Im Focus: Exotic quantum states made from light: Physicists create optical “wells” for a super-photon

Physicists at the University of Bonn have managed to create optical hollows and more complex patterns into which the light of a Bose-Einstein condensate flows. The creation of such highly low-loss structures for light is a prerequisite for complex light circuits, such as for quantum information processing for a new generation of computers. The researchers are now presenting their results in the journal Nature Photonics.

Light particles (photons) occur as tiny, indivisible portions. Many thousands of these light portions can be merged to form a single super-photon if they are...

Im Focus: Circular RNA linked to brain function

For the first time, scientists have shown that circular RNA is linked to brain function. When a RNA molecule called Cdr1as was deleted from the genome of mice, the animals had problems filtering out unnecessary information – like patients suffering from neuropsychiatric disorders.

While hundreds of circular RNAs (circRNAs) are abundant in mammalian brains, one big question has remained unanswered: What are they actually good for? In the...

Im Focus: RAVAN CubeSat measures Earth's outgoing energy

An experimental small satellite has successfully collected and delivered data on a key measurement for predicting changes in Earth's climate.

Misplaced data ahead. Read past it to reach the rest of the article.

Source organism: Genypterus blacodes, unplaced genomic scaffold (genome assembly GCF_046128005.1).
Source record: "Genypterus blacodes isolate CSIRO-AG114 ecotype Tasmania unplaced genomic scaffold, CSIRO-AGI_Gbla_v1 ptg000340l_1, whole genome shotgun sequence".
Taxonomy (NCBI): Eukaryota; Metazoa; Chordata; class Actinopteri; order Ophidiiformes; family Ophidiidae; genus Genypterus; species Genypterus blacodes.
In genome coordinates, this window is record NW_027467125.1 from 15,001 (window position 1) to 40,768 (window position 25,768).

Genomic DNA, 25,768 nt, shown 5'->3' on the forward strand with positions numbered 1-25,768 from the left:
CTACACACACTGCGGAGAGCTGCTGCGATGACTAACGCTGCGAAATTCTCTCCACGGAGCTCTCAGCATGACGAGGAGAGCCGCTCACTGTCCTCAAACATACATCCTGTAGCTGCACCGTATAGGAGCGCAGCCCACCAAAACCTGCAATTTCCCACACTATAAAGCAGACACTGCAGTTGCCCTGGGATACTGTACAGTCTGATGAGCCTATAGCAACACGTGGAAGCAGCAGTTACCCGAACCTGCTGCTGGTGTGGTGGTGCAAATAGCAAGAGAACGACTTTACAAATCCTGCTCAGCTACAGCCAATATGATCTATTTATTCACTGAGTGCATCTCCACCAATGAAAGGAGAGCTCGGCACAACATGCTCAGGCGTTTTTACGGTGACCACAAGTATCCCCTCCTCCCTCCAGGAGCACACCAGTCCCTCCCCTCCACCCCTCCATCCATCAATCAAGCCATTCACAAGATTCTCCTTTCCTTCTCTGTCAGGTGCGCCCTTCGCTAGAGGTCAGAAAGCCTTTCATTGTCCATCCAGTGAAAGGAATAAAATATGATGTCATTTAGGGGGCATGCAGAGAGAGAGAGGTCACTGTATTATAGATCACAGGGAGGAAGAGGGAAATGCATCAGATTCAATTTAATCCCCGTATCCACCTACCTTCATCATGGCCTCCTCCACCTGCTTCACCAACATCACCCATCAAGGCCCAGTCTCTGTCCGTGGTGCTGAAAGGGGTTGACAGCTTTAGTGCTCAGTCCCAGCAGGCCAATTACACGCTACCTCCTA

The Radiometer Assessment using Vertically Aligned Nanotubes (RAVAN) CubeSat was launched into low-Earth orbit on Nov. 11, 2016, in order to test new...

Im Focus: Scientists shine new light on the “other high temperature superconductor”

A study led by scientists of the Max Planck Institute for the Structure and Dynamics of Matter (MPSD) at the Center for Free-Electron Laser Science in Hamburg presents evidence of the coexistence of superconductivity and “charge-density-waves” in compounds of the poorly-studied family of bismuthates. This observation opens up new perspectives for a deeper understanding of the phenomenon of high-temperature superconductivity, a topic which is at the core of condensed matter research since more than 30 years. The paper by Nicoletti et al has been published in the PNAS.

Since the beginning of the 20th century, superconductivity had been observed in some metals at temperatures only a few degrees above the absolute zero (minus...

All Focus news of the innovation-report >>>

Anzeige

Anzeige

Event News

Call for Papers – ICNFT 2018, 5th International Conference on New Forming Technology

16.08.2017 | Event News

Sustainability is the business model of tomorrow

04.08.2017 | Event News

Clash of Realities 2017: Registration now open. International Conference at TH Köln

26.07.2017 | Event News

 
Latest News

A Map of the Cell’s Power Station

18.08.2017 | Life Sciences

Engineering team images tiny quasicrystals as they form

18.08.2017 | Physics and Astronomy

Researchers printed graphene-like materials with inkjet

18.08.2017 | Materials Sciences

VideoLinks
B2B-VideoLinks
More VideoLinks >>>